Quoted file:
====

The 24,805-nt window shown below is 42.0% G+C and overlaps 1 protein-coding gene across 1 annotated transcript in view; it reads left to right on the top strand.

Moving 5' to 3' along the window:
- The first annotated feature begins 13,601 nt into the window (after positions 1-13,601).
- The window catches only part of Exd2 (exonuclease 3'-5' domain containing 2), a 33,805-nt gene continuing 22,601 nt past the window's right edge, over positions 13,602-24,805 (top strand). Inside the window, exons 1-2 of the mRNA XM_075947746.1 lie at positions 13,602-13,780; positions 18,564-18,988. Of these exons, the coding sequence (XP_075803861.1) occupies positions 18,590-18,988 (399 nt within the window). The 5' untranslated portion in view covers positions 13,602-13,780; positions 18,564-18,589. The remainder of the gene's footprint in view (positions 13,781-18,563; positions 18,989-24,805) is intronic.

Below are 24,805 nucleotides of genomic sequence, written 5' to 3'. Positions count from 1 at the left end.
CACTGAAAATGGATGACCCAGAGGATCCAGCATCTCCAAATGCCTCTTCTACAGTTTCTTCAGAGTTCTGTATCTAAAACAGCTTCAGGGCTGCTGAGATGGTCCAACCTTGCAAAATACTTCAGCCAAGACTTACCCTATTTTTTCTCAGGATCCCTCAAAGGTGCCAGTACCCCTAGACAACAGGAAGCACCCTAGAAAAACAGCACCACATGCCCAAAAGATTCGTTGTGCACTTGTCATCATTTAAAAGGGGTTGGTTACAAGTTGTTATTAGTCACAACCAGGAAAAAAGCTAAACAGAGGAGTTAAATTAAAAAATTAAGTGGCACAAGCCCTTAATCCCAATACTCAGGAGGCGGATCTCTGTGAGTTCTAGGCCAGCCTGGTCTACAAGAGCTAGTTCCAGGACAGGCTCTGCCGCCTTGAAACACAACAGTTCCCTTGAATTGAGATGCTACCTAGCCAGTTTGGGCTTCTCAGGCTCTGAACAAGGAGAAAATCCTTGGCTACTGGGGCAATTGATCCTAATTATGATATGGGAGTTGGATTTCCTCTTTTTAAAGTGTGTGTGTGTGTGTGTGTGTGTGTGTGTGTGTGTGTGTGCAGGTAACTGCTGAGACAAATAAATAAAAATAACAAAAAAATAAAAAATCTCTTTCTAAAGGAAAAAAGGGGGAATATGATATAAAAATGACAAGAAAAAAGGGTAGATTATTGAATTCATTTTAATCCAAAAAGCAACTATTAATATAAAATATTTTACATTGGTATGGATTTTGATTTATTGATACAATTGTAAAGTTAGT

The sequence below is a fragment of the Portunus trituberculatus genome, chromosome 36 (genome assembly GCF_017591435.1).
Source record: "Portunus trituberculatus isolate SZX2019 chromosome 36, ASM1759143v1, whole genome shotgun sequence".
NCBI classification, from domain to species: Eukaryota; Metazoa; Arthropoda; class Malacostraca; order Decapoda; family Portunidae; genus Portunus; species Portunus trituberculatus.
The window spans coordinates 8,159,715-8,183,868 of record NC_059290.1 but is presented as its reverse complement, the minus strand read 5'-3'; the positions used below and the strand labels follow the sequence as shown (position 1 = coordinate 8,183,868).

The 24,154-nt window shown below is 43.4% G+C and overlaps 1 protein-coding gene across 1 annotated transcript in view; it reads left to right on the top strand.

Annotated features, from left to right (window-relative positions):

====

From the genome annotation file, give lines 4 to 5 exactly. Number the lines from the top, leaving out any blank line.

- The window catches only part of Exd2 (exonuclease 3'-5' domain containing 2), a 33,805-nt gene continuing 22,601 nt past the window's right edge, over positions 13,602-24,805 (top strand). Inside the window, exons 1-2 of the mRNA XM_075947746.1 lie at positions 13,602-13,780; positions 18,564-18,988. Of these exons, the coding sequence (XP_075803861.1) occupies positions 18,590-18,988 (399 nt within the window). The 5' untranslated portion in view covers positions 13,602-13,780; positions 18,564-18,589. The remainder of the gene's footprint in view (positions 13,781-18,563; positions 18,989-24,805) is intronic.

Below are 24,805 nucleotides of genomic sequence, written 5' to 3'. Positions count from 1 at the left end.